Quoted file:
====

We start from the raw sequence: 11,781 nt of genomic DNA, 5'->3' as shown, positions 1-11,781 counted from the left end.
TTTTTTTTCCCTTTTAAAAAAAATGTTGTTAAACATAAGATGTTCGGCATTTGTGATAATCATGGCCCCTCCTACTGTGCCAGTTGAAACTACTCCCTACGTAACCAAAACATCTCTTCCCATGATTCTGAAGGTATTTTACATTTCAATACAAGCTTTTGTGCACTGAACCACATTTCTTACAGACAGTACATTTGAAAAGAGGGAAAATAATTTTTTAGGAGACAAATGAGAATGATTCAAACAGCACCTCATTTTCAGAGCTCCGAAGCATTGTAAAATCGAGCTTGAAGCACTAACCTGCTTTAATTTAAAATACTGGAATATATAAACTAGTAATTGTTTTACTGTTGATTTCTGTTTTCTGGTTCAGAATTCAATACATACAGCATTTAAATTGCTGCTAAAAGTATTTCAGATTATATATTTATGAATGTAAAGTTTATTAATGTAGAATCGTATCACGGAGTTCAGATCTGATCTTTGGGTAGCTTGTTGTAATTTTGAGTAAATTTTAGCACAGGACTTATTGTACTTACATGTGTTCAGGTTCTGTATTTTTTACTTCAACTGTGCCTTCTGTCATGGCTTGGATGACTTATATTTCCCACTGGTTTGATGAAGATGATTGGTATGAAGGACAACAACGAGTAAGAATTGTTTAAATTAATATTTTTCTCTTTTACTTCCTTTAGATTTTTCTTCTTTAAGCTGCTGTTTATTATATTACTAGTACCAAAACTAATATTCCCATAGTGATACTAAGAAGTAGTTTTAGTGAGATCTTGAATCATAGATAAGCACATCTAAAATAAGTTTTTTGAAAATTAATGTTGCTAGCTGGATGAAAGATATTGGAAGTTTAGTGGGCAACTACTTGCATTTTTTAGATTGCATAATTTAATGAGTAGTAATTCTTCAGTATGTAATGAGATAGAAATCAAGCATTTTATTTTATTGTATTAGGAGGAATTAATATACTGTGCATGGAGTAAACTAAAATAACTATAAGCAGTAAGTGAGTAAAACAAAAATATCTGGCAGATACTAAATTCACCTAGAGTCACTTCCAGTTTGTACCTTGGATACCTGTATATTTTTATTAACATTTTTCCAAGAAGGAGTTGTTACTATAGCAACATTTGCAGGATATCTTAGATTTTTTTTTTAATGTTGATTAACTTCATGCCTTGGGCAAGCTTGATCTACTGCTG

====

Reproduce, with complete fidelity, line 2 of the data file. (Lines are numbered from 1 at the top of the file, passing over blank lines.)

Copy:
TTTTTTTTCCCTTTTAAAAAAAATGTTGTTAAACATAAGATGTTCGGCATTTGTGATAATCATGGCCCCTCCTACTGTGCCAGTTGAAACTACTCCCTACGTAACCAAAACATCTCTTCCCATGATTCTGAAGGTATTTTACATTTCAATACAAGCTTTTGTGCACTGAACCACATTTCTTACAGACAGTACATTTGAAAAGAGGGAAAATAATTTTTTAGGAGACAAATGAGAATGATTCAAACAGCACCTCATTTTCAGAGCTCCGAAGCATTGTAAAATCGAGCTTGAAGCACTAACCTGCTTTAATTTAAAATACTGGAATATATAAACTAGTAATTGTTTTACTGTTGATTTCTGTTTTCTGGTTCAGAATTCAATACATACAGCATTTAAATTGCTGCTAAAAGTATTTCAGATTATATATTTATGAATGTAAAGTTTATTAATGTAGAATCGTATCACGGAGTTCAGATCTGATCTTTGGGTAGCTTGTTGTAATTTTGAGTAAATTTTAGCACAGGACTTATTGTACTTACATGTGTTCAGGTTCTGTATTTTTTACTTCAACTGTGCCTTCTGTCATGGCTTGGATGACTTATATTTCCCACTGGTTTGATGAAGATGATTGGTATGAAGGACAACAACGAGTAAGAATTGTTTAAATTAATATTTTTCTCTTTTACTTCCTTTAGATTTTTCTTCTTTAAGCTGCTGTTTATTATATTACTAGTACCAAAACTAATATTCCCATAGTGATACTAAGAAGTAGTTTTAGTGAGATCTTGAATCATAGATAAGCACATCTAAAATAAGTTTTTTGAAAATTAATGTTGCTAGCTGGATGAAAGATATTGGAAGTTTAGTGGGCAACTACTTGCATTTTTTAGATTGCATAATTTAATGAGTAGTAATTCTTCAGTATGTAATGAGATAGAAATCAAGCATTTTATTTTATTGTATTAGGAGGAATTAATATACTGTGCATGGAGTAAACTAAAATAACTATAAGCAGTAAGTGAGTAAAACAAAAATATCTGGCAGATACTAAATTCACCTAGAGTCACTTCCAGTTTGTACCTTGGATACCTGTATATTTTTATTAACATTTTTCCAAGAAGGAGTTGTTACTATAGCAACATTTGCAGGATATCTTAGATTTTTTTTTTAATGTTGATTAACTTCATGCCTTGGGCAAGCTTGATCTACTGCTG